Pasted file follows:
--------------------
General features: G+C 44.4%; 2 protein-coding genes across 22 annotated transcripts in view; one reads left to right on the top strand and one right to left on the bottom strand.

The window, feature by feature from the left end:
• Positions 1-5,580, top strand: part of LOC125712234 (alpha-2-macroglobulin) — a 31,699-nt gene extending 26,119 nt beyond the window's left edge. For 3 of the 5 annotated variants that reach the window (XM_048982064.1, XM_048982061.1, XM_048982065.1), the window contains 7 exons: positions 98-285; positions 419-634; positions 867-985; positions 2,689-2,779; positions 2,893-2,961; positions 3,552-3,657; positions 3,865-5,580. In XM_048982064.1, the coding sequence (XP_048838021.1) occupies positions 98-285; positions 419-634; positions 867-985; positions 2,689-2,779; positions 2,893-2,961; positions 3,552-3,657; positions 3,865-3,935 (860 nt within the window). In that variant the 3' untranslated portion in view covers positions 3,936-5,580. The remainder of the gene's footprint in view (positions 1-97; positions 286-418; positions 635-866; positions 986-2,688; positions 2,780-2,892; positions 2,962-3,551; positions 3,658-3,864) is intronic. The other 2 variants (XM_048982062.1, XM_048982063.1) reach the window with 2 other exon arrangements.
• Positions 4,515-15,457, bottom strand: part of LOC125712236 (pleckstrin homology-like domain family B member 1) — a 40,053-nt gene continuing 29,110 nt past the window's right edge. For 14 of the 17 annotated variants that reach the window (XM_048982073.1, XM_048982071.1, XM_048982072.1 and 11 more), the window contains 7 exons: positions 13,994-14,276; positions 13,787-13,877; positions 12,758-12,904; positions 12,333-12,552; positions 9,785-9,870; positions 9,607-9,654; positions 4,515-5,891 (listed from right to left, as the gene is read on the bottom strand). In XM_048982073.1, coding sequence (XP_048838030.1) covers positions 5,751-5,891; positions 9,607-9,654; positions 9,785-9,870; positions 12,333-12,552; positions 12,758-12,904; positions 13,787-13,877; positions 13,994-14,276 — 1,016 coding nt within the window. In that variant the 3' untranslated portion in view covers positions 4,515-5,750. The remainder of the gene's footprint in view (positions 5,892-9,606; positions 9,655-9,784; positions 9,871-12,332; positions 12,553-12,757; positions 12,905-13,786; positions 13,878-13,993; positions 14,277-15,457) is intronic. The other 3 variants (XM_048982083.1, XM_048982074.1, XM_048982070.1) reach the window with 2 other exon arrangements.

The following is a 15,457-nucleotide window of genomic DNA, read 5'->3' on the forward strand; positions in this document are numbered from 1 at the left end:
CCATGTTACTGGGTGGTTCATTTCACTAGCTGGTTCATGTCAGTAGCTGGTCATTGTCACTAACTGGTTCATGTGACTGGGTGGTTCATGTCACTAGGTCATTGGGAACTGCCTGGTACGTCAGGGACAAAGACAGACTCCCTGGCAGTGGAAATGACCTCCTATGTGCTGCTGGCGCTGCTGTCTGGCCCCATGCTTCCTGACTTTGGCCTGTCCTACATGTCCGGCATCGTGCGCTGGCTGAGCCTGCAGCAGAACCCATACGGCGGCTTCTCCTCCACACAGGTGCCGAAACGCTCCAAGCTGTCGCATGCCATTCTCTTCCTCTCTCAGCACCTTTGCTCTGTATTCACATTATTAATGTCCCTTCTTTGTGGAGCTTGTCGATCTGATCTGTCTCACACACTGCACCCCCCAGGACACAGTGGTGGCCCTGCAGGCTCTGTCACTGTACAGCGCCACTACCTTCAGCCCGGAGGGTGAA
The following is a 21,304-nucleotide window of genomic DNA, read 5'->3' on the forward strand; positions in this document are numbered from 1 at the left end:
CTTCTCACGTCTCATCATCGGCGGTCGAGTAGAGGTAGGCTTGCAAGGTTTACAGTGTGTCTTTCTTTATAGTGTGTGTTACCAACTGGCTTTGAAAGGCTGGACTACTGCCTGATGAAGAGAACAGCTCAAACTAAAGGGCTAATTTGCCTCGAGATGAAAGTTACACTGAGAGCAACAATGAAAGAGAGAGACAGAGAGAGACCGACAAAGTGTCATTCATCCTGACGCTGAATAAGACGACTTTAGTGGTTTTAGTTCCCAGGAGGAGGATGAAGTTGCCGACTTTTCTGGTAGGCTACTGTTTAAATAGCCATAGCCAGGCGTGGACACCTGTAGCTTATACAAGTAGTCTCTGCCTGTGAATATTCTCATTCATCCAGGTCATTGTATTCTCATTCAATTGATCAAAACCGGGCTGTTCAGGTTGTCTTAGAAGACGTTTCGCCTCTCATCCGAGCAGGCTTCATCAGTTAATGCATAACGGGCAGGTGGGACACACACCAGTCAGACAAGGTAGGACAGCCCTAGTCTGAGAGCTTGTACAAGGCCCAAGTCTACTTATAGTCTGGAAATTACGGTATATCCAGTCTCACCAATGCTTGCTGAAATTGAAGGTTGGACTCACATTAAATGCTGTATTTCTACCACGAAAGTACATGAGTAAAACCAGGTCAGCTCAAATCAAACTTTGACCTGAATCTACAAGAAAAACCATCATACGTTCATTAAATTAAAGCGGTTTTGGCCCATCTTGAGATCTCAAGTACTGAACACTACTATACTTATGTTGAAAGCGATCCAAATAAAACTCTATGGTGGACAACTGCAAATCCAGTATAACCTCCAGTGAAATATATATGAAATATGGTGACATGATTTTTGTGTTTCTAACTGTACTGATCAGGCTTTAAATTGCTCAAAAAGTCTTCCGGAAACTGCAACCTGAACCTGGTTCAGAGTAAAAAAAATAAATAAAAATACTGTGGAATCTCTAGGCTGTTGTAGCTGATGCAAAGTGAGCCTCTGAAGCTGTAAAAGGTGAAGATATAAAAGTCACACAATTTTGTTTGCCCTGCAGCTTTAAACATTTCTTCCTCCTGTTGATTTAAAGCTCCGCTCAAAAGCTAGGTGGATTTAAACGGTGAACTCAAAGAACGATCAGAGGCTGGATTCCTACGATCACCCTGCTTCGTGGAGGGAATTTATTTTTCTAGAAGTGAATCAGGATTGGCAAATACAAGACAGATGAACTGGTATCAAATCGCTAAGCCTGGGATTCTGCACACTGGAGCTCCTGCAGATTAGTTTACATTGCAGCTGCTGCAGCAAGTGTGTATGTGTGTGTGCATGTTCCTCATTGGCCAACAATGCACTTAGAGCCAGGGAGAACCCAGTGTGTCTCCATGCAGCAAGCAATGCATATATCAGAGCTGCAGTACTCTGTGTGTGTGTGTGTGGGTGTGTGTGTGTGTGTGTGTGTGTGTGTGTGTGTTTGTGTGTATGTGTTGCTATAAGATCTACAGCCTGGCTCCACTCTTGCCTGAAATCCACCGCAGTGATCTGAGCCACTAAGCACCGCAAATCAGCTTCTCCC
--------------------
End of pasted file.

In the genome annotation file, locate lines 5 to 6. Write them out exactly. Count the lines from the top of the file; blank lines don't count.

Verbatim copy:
The following is a 15,457-nucleotide window of genomic DNA, read 5'->3' on the forward strand; positions in this document are numbered from 1 at the left end:
CCATGTTACTGGGTGGTTCATTTCACTAGCTGGTTCATGTCAGTAGCTGGTCATTGTCACTAACTGGTTCATGTGACTGGGTGGTTCATGTCACTAGGTCATTGGGAACTGCCTGGTACGTCAGGGACAAAGACAGACTCCCTGGCAGTGGAAATGACCTCCTATGTGCTGCTGGCGCTGCTGTCTGGCCCCATGCTTCCTGACTTTGGCCTGTCCTACATGTCCGGCATCGTGCGCTGGCTGAGCCTGCAGCAGAACCCATACGGCGGCTTCTCCTCCACACAGGTGCCGAAACGCTCCAAGCTGTCGCATGCCATTCTCTTCCTCTCTCAGCACCTTTGCTCTGTATTCACATTATTAATGTCCCTTCTTTGTGGAGCTTGTCGATCTGATCTGTCTCACACACTGCACCCCCCAGGACACAGTGGTGGCCCTGCAGGCTCTGTCACTGTACAGCGCCACTACCTTCAGCCCGGAGGGTGAA